Unlike combating NFC, that born dead many years ago and is a solution in search of a problem, gluedevice was created so that we can request permission for anything (access, funds, financial transactions, e-signature, etc) via audio channel.

It allows you to request funds on real stores or on remote purchases (TV, Radio, Internet), it goes where NFC will never go! Gluedevice is currently being tested in the Brazilian financial market, probably will be in production in August, 2013, more info with mauricio@gluedevice.com.

MGhetler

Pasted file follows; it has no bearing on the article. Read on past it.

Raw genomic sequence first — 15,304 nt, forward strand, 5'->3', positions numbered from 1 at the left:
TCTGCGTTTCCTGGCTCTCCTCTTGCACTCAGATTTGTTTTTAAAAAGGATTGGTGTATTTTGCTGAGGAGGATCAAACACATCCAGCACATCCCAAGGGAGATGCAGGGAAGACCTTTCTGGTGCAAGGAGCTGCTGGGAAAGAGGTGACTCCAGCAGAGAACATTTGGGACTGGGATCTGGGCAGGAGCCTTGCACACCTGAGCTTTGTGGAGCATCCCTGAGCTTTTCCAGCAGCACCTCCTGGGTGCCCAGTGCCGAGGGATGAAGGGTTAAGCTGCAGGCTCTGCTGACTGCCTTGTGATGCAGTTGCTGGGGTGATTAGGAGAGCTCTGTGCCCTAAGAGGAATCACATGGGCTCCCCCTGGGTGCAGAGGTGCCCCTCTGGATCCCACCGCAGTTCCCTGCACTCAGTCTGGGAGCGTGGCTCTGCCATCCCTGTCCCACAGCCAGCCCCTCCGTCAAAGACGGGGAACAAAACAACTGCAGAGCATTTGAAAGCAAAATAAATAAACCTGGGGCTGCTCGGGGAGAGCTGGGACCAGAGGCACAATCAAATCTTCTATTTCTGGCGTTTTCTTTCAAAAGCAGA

19th July, 2013 @ 01:09 pm PDT

If anyone is interested on LIVE examples of proximity apps already using NearBytes SDK please visit:

http://nearbytes.com/en/apps.php

Not only financial apps, but also promotional, business oriented and even an app supporting the World Youth Day, which is happening now in Rio de Janeiro can be found there.

The great advantage of NearBytes SDK is that it reaches ALL current Android and iOS devices, ALL current Desktop OSes (Windows, Linux and MacOS), DOES NOT REQUIRE 3g/w-fi connectivity to work and it's open for ANY developer.

Carlos Estigarribia
20th July, 2013 @ 10:28 am PDT

Aural com between devices is actually quite old. In no way does this fact take away from the specific invention and protocol developed by the NearBytes. Good luck guys!

The strange thing is that everyone seems to have missed the real com channel available between all cell phones call it NearMegaBytes.

attoman
20th July, 2013 @ 12:02 pm PDT